Oregon EV goals are a pipe dream

By William MacKenzie,

On Nov. 6, 2017, Gov. Kate Brown signed Executive Order 17-21 stating, “It is the policy of the State of Oregon to establish an aggressive timeline to achieve a statewide goal of $50,000 or more registered and operating electric vehicles by 2020.”

In 2019, Senate Bill 1044 restated the Zero Emission Vehicle (ZEV) adoption target as 50,000 registered on Oregon roads by 2020.

It didn’t happen.

Even in 2021, the number of registered and operating electric vehicles in Oregon totaled just 38,000.

Senate Bill 1044 also set a target of 250,000 registered Zero Emission Vehicles on Oregon roads by 2025.

That ain’t gonna happen either.

As of July 2023, there were 51,355 Battery Electric Vehicles (BEVs), vehicles powered solely by an electric battery, with no gas engine parts, registered and operating in Oregon, according to .the Oregon Department of Energy.[1] The number of Oregon-registered zero emission vehicles on Oregon roads as of September 2023 was just 70,000.  The likelihood that this number will grow to 250,000 over the next 12 months is nil.

In December 2022, Gov. Brown, in a burst of environmental overreach that slavishly followed California’s lead, announced that all new cars sold in Oregon would have to be emissions-free starting in 2035.

The way things are going, that’s a pipe dream.

The fact is adoption of zero emission EVs is falling far behind earlier exuberant expectations. Sales are growing, but the rate of growth is slowing and unsold inventory is piling up for multiple brands., despite car companies offering discounts and low-interest rates in an attempt to propel demand. The only segment seeing significant growth in demand is hybrids, which are not zero emission vehicles.

“The first wave of buyers willing to pay a premium for a battery-powered car has already made the purchase, dealers and executives say, and automakers are now dealing with a more hesitant group, just as a barrage of new EV models are expected to hit dealerships in the coming years,” according to the Wall Street Journal.

As a result, car companies are cutting back on plans for battery plants and EV production.

In mid-December, for example, Ford announced it was cutting its 2024 F-150 Lightning products by half. Ford has delayed about $12 billion in new EV investments, reducing some Mustang Mach-E production and postponing opening one of two planned Kentucky planned battery plants.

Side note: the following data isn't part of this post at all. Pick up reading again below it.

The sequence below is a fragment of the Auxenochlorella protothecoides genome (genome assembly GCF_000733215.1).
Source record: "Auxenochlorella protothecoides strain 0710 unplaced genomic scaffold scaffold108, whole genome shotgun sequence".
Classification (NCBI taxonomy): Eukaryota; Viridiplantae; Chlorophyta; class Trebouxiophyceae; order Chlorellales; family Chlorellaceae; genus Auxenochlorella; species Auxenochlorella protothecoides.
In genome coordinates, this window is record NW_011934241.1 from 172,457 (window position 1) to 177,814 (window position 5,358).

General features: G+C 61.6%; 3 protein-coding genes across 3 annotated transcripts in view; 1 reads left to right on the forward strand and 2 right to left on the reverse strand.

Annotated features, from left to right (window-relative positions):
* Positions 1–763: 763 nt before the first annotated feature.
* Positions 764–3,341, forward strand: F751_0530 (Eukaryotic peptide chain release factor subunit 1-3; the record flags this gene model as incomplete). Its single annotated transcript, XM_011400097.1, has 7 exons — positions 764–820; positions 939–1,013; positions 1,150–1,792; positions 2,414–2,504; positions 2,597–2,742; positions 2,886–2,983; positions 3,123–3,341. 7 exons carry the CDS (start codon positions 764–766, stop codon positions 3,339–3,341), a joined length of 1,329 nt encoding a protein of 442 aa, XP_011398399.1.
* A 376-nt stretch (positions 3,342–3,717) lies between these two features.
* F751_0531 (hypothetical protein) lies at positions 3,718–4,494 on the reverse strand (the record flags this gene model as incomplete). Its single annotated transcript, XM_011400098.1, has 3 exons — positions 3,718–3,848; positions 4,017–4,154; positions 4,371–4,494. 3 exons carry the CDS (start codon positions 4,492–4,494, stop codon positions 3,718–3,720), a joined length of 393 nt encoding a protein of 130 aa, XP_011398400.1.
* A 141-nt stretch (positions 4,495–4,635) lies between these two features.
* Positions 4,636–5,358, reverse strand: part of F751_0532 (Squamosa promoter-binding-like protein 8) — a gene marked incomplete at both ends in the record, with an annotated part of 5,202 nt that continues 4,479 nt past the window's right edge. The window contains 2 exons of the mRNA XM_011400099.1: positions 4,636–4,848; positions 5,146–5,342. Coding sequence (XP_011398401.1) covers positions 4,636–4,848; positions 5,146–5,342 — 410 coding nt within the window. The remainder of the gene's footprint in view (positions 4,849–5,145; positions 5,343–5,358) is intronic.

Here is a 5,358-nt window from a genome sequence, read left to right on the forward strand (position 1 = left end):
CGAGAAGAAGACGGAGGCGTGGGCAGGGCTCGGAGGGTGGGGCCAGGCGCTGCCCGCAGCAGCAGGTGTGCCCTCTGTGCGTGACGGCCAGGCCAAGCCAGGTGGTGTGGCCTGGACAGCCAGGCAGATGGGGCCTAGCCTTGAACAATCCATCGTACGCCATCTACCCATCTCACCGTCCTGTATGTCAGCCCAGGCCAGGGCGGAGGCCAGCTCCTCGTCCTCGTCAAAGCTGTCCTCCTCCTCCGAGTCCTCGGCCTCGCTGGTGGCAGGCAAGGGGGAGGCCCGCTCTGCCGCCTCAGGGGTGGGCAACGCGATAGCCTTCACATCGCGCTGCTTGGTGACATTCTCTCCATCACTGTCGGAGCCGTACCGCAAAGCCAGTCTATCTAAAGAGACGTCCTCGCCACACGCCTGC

The high cost of EVs is one major factor that will likely continue to hold back their widespread adoption in Oregon. EVs remain much more expensive than internal combustion engine vehicles, especially in North America. High interest rates will also restrain purchases. Consumer frustrations with the availability of EV chargers, excessive charging times, questions about reliability and high repair costs are also undermining early robust sales predictions.

While maintenance costs for EVs are proving to be lower than for internal combustion vehicles (EV-owners spend half as much maintaining their vehicles as their gasoline-owning counterparts, according to Consumer Reports), repairs after collisions can cost thousands of dollars because the fixes tend to require more replacement parts, the vehicles are more complicated and fewer people do such repairs.

The market is reflecting the concerns about EVs as investors have responded to the changed outlook for them. The iShares Self-Driving EV and Tech ETF | IDRV, set up in July 2019, seeks to track the investment results of an index composed of developed and emerging market companies that may benefit from growth and innovation in and around electric vehicles, battery technologies and autonomous driving technologies. A $10,000 investment at the fun’s inception would have more than doubled in value to $22,815 as of Nov. 2, 2021, but had declined to $14,432.58 as of Dec. 13, 2023.

So don’t bet the farm on EV predictions by politicians and bureaucrats. Their track record so far isn’t great

[1] There were also 23,328 Plug-in Hybrid Electric Vehicles (PHEVs) similar to a Hybrid, but with a larger battery and electric motor, plus a charging port and a gas tank, which cannot truly be considered Zero Emission Vehicles.